This is Patch. He has a parrot mouth, otherwise a very big overbite. He makes a great equine partner because he is so relaxed and gets along well with other horses. Nothing much bothers him and he is affectionate to people. He likes to take people's hats off, and play with the toys we use at the programs for obstacles. He is a real character.  Patch will stop eating just to give you a kiss. Patch is the kind of horse you just want to hang out with.



This is Lilly. Her real name is, "She's mine tonight." but she never did like that name. She is from a race track. She placed 20 seconds behind all the other horses and the owners said, "next."  When she came to live with us her back was out of alignment. We had her back adjusted and she broke out in a sweat. We had her aluminum racing shoes taken off and the farrier said, " no wonder she was slow, every time she touched down the shoes were pinching her feet."  Lilly needs Joint supplement, regular chiropractic work and love. She is not a warm and fuzzy horse. She is a lets get down to business kind of gal, and in charge of the others. With a name like, "She's mine tonight," can you blame her? She is fantastic working with veterans and their families because her characteristics are similar to a person who wants to be left alone. She is trusting around people. She is kind, controlling, high spirited, and intelligent.



This is Penny. We found her online at a feedlot on the east coast.  We had her shipped all the way to the west coast of CA. She was left at the feedlot to be killed. We rescued her and her side kick Danny. She is sensitive and loves kisses, but she is also very hesitant of people, especially men. She and Danny participate in parades when we get a chance to show off. She accompanies us when we talk to people about our veteran programs.  She would love shavings in the winter and a new halter.  Penny is kind and loving.




This is Brie. She was pretty wild when she first came. Left in a pasture by herself until age 3, she was like a child who was not socialized. Brie didn't trust much of anything, and if she got spooked she would freak out and scare her self even more. She is a favorite in every program. Brie is now my favorite horse to ride because she is so loving and mellow. She makes a great horse because she has the kind of energy that everyone wants to be around. She is loving, sensitive, beautiful and wants to please.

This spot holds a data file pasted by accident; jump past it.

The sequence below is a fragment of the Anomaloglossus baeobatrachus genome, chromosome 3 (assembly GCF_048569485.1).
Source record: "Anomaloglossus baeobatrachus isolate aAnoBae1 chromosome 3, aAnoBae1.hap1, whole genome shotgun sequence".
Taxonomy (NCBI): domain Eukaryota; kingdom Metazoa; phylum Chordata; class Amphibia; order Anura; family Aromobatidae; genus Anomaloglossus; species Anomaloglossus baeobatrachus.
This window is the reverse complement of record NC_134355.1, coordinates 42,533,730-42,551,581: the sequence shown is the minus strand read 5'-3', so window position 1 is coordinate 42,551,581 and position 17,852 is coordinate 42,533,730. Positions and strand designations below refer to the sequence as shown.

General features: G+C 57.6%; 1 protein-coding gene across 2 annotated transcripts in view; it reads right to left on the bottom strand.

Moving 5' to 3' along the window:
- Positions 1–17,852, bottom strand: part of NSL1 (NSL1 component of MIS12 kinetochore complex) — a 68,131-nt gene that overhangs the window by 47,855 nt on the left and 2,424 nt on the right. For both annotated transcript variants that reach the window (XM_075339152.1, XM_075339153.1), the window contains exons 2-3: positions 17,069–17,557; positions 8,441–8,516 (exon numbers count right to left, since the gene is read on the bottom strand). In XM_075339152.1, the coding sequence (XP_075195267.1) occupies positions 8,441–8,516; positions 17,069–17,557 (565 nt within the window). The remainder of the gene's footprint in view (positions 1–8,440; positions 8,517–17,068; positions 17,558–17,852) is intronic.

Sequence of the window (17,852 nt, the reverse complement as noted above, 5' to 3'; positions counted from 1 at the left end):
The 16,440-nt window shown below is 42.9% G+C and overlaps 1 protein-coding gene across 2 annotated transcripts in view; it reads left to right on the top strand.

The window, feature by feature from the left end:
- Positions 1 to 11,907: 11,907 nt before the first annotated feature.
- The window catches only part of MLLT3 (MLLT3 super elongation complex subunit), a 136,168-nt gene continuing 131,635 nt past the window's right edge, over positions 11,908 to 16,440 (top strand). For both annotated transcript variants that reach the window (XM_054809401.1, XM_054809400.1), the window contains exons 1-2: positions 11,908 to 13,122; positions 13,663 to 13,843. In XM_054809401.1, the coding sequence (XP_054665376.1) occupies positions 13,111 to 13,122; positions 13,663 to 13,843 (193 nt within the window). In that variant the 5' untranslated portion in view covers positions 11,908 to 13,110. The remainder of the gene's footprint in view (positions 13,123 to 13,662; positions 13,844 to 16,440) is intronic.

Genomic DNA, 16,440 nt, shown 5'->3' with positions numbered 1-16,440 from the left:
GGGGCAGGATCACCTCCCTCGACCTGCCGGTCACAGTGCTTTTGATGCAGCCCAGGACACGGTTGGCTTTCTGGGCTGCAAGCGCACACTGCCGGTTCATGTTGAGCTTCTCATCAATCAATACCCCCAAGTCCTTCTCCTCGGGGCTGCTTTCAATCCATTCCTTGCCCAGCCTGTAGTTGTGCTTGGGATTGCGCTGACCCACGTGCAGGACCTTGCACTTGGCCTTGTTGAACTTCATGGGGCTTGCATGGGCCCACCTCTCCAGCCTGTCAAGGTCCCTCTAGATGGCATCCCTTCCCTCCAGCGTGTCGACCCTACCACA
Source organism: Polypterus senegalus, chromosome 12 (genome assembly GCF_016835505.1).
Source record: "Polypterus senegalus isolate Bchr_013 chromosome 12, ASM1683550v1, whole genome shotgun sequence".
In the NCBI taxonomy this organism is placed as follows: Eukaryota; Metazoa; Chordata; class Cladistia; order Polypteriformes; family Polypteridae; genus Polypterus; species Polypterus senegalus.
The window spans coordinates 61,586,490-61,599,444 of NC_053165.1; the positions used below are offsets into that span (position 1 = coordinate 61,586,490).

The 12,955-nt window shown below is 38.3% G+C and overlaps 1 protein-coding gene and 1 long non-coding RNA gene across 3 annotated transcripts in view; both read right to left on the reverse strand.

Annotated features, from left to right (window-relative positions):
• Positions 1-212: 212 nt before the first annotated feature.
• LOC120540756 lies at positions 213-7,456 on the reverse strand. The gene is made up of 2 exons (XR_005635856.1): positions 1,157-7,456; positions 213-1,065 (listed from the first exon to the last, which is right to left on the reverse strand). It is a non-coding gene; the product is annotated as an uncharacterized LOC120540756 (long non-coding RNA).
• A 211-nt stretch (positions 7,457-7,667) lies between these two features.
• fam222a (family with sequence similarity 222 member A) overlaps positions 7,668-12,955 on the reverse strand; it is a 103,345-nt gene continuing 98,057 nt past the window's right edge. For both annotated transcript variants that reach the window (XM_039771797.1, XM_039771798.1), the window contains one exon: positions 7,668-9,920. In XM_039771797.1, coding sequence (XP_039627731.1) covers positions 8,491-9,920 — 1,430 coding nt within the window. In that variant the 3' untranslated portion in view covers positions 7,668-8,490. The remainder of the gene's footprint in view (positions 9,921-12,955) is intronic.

Not a mean bone in her body. The last program the participants named her, Mother Teresa. 



This was Danny Boy and now we call him Dan the Man, He is the Mini that we saved along with Penny from being killed. He is intelligent, feisty, and  mischievous.  We clicker trained him in a matter of two weeks when he first arrived.  He can walk by your side, back up, turn around and bow just with a click. He is very confident. This is Danny at the veterans day parade. He has a dog muzzle on in this photo because he likes to nip. When he came to us from back east he had a terrible runny nose. We gave him bovine colostrum for 6  months and Mango one of our dogs loved him everyday and finally it went away.  Check out his tail. is 6ft. 3. He no longer needs a muzzle because we were able to geld him in 2013.  
He is a cutie pie!




Those are our equine masters.

They cost about $15,600 a year to keep them well fed and cared for. If you would like to sponsor one or more, HHAAF will give you a receipt for tax purposes. HHAAF will also keep you informed of what your horse is up to and send you pictures.
HHAAF can only support the transition of our military son's and daughters with your help. Sponsor a horse and you will be helping a veteran just like we are doing.
Thank You, Charisse @ Healing Horses & Armed Forces

info@horsesandarmedforces
Healing Horses & Armed Forces @fb